The Social Security Administration’s Ticket to Work program enables those who receive disability benefits to try to transition back into the workplace without the risk or fear of losing their benefits. Ticket to Work offers the following:
May 25, 3pm EST, Social Security will present a 90-minute Work Incentives Seminar Event (WISE) webinar tailored to SSI and SSDI beneficiaries who live with mental illness.
The webinar, entitled “Ticket to Work for Beneficiaries with a Mental Illness – Support on Your Journey to Employment,” will provide Work Incentives and Ticket to Work program information and resources.
(This is Part IV in a five-part series on bipolar. To catch up, see Bipolar on the Job Part I: “Will I Be Able to Return to Work?” Part II: “To Tell or Not to Tell?” Part III, “How to Talk about Bipolar Disorder” and Part IV, “Requesting Reasonable Workplace Accommodations.”)
An “occupational hazard” of bipolar disorder is that it can trigger snap decisions, especially in the midst of a major manic or depressive episode. The illness can limit your foresight. You can’t work or foresee a time in the near future when you’ll be able to return to work, so you decide to quit, resign, or take early retirement.
(This is Part IV in a five-part series on bipolar. To catch up, see Bipolar on the Job Part I: “Will I Be Able to Return to Work?” Part II: “To Tell or Not to Tell?” and Part III, “How to Talk about Bipolar Disorder.” )
When you receive a bipolar diagnosis (and disclose it to your employer), you gain protection under the law via the Americans with Disabilities Act (ADA). As long as your employer is on notice of the problem and you’ve expressed some desire to get help, your employer is required to engage in a dialogue with you to determine whether reasonable accommodations would enable you to perform the essential functions of the job.
Most of the population has managed to overcome obstacles in talking about a host of healthcare issues previously considered taboo in “polite company.” Some people, however, still have hang-ups when it comes to discussing mental health issues. They can’t seem to accept the fact that the brain, like other organs of the body, can become ill. When they observe the symptoms of an ill brain – which can manifest as socially unacceptable language or behavior – they blame the person rather than the illness. Most of this is due to ignorance, and the best way to combat that is through education.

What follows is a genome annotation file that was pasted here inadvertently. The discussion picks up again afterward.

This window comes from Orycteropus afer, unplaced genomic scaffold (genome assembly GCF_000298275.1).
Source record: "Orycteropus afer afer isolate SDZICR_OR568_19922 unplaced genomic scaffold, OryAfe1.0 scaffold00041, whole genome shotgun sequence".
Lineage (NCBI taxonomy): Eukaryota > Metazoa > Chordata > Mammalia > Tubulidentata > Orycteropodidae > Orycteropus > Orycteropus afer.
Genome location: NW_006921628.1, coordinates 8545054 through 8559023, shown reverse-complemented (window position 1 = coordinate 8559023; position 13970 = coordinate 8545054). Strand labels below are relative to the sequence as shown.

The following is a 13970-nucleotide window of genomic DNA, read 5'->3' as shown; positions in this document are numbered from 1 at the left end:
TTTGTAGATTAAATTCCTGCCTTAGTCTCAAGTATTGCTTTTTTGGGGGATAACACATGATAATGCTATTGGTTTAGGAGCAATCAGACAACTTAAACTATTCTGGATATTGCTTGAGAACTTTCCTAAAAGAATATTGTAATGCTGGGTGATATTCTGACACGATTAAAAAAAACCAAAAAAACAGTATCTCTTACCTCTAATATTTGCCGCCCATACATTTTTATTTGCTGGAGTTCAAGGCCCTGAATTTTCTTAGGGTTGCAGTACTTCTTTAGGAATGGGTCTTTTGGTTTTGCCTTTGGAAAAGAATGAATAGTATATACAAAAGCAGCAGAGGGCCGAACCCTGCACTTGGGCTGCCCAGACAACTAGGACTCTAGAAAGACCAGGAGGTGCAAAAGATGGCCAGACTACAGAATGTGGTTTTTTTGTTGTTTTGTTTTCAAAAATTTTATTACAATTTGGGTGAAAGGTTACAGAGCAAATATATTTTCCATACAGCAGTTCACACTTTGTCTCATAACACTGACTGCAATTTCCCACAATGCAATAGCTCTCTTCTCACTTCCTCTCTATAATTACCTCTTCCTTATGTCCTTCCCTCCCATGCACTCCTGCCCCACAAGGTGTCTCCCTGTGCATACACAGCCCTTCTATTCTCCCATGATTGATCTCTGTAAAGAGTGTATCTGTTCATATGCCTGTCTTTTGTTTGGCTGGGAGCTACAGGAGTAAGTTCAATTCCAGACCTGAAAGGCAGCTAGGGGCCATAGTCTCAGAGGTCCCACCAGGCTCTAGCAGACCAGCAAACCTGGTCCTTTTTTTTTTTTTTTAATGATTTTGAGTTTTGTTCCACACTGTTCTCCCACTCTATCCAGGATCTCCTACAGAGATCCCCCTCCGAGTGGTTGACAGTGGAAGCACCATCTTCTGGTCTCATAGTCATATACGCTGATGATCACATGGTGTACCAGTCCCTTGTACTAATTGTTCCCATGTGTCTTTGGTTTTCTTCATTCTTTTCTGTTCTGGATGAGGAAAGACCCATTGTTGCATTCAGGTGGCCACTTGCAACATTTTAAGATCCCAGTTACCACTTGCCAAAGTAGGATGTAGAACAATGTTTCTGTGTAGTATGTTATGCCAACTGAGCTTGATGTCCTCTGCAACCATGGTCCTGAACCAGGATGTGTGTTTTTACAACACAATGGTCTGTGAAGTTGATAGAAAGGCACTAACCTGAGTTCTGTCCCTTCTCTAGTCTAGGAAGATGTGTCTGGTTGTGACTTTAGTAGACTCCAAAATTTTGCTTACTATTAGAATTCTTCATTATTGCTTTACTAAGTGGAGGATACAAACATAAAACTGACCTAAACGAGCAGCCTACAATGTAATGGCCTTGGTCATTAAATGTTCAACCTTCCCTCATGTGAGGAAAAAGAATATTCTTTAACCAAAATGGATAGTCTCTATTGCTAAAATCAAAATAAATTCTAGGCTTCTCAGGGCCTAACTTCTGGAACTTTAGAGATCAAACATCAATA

(This is Part II in a five-part series on bipolar. To start at the beginning, see Bipolar on the Job Part I: “Will I Be Able to Return to Work?”)
The question of whether to disclose one’s bipolar disorder to an employer often causes anxiety for the person with the illness. Of course, it shouldn’t be that way. If you were ill with cancer, diabetes, or heart disease, you would probably disclose it without reservation. You might even get some sympathy. People with mental illness, however, often fear the real possibility of being stigmatized. Stigmatization can take several forms:
Nobody can tell you whether you will be able to return to work. The answer hinges on several variables, including the severity of the illness, the effectiveness of the treatment you receive, how much support you have at work and home, the stress level (and your capacity for handling it), and how eager you are to return to work.
Both poles of bipolar disorder – mania and depression – can make it tough to achieve peak performance at work. Depression can sap your motivation. Mania can trigger conflicts with colleagues and drive you to start dozens of projects you never finish. Appointments with doctors and therapists add to the burden, and many of the medications used to treat bipolar can sap your energy and dull your thinking, especially during the time you are first adjusting to them.
You’re cruising through life with a pretty clear idea of where you’re going. You have dreams, goals, aspirations…. Then, wham! Bipolar disorder T-bones you. When you finally wake up, you don’t know what hit you. You’re still in shock, walking around in a daze, trying to figure out what happened.
I am trying to get back to work and find a better job. But what is “better?” I was doing what I thought I loved to do. I have spent $30,000 on my education, and have been working toward this particular career goal for 12 years. I have tried to get out of it as it seems that my major bi-polar episodes have coincided with work. But the more I get away from it the sadder and more detached from myself I feel.